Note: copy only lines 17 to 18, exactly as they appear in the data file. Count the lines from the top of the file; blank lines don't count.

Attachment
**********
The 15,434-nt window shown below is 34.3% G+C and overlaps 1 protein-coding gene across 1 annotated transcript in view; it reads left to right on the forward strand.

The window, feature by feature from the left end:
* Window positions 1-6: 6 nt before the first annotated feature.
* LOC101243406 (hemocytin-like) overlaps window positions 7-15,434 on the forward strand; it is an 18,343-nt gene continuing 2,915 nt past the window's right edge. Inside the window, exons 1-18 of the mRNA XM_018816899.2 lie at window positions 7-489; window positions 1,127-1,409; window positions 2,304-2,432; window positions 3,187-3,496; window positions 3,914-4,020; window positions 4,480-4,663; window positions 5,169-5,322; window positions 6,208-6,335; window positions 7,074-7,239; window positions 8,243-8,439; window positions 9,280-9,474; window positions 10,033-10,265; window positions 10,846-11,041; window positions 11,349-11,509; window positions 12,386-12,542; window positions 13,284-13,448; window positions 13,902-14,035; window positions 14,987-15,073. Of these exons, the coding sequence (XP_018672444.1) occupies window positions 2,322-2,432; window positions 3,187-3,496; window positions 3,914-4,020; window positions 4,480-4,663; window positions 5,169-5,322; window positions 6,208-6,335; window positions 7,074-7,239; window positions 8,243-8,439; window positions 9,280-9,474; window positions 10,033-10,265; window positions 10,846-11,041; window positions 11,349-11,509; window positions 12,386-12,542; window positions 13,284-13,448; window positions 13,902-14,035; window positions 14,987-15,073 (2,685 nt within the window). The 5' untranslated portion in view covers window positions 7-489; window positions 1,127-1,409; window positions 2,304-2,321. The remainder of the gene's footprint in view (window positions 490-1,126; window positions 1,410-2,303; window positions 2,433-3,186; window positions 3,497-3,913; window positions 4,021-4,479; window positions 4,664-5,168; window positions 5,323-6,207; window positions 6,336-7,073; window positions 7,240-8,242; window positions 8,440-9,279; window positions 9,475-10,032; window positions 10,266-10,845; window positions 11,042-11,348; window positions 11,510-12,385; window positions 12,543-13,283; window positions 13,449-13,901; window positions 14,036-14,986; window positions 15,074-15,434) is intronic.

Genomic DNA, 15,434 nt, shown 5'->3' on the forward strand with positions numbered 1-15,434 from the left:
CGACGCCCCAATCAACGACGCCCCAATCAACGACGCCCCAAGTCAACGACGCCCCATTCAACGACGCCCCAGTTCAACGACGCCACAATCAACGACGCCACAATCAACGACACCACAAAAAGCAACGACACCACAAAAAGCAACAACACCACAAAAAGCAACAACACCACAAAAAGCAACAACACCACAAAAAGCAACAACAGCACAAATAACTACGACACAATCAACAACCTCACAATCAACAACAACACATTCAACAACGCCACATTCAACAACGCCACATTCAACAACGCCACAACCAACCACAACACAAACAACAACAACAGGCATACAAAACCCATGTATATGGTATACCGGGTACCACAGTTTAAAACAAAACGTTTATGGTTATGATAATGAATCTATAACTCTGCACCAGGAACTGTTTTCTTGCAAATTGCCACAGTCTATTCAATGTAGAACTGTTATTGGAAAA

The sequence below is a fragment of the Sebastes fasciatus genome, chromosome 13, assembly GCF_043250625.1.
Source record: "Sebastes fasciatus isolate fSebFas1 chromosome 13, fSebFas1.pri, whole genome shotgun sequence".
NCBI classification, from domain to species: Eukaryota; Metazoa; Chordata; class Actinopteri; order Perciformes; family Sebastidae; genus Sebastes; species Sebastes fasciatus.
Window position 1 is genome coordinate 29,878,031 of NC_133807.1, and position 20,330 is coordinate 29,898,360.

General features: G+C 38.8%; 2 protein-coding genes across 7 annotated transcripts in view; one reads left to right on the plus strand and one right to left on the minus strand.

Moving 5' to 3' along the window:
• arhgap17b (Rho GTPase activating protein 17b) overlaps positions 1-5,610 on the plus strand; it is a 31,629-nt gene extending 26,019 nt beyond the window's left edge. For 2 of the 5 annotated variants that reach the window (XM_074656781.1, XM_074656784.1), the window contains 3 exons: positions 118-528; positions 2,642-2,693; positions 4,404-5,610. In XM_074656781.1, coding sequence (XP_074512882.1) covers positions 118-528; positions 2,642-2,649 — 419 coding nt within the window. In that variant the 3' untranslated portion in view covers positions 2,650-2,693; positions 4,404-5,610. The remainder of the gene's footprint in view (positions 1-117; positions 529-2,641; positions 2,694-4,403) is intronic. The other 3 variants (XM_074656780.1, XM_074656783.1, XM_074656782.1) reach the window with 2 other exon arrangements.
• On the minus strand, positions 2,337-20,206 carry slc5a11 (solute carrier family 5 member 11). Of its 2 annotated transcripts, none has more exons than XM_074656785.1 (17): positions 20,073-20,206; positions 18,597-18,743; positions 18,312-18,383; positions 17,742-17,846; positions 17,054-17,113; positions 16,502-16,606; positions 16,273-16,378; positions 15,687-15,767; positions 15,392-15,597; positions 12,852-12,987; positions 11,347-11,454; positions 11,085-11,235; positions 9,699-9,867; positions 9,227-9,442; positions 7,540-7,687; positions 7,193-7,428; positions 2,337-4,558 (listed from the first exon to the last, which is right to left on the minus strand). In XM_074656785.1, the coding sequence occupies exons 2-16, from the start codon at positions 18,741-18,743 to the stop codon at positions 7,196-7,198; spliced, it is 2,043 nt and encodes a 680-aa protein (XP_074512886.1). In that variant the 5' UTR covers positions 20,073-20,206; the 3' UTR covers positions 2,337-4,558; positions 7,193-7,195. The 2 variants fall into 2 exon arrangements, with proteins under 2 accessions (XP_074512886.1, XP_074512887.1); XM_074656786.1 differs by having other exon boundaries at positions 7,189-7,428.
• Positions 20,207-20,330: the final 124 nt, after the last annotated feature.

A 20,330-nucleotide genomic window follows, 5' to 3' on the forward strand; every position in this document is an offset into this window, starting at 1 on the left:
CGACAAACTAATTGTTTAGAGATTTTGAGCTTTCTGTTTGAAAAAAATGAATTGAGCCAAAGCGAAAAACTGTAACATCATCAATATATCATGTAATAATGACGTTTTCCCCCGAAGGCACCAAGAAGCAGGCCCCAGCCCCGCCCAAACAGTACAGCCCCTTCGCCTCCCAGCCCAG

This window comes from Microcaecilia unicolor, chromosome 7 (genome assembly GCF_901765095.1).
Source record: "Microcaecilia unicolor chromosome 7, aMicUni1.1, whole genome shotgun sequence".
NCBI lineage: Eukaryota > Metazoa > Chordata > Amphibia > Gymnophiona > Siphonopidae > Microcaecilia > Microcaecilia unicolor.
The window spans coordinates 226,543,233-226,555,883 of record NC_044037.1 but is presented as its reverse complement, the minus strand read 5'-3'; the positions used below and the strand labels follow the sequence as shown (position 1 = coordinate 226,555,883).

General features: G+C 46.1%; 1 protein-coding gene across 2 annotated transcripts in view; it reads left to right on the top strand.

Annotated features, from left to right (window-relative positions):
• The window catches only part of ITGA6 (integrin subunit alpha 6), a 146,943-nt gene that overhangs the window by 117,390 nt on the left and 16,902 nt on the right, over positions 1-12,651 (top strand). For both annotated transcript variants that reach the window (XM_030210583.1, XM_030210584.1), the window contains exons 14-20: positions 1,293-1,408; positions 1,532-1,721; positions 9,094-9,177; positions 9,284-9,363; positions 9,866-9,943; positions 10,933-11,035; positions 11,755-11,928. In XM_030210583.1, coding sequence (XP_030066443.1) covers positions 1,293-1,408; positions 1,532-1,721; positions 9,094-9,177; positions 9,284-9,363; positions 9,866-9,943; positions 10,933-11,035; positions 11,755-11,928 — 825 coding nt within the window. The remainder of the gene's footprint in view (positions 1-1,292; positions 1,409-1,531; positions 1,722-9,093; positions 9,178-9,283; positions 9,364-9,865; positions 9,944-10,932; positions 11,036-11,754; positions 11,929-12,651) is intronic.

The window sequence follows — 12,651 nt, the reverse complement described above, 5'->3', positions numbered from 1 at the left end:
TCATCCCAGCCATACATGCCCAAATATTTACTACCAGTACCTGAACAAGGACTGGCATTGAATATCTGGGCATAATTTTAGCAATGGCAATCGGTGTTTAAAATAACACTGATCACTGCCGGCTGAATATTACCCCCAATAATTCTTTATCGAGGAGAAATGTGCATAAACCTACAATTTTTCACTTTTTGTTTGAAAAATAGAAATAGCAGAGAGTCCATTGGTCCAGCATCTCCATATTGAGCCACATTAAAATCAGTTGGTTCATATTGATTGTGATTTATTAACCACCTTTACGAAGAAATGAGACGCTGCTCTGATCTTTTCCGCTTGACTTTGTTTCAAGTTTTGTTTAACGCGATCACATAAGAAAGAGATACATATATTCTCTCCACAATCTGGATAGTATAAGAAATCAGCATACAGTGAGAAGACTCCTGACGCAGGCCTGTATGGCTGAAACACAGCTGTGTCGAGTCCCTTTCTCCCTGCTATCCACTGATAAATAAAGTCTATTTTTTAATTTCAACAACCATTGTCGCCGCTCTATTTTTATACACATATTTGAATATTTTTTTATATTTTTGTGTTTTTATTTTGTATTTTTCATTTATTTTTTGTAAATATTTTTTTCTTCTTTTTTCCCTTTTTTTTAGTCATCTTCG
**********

CGACAAACTAATTGTTTAGAGATTTTGAGCTTTCTGTTTGAAAAAAATGAATTGAGCCAAAGCGAAAAACTGTAACATCATCAATATATCATGTAATAATGACGTTTTCCCCCGAAGGCACCAAGAAGCAGGCCCCAGCCCCGCCCAAACAGTACAGCCCCTTCGCCTCCCAGCCCAG

This window comes from Microcaecilia unicolor, chromosome 7 (genome assembly GCF_901765095.1).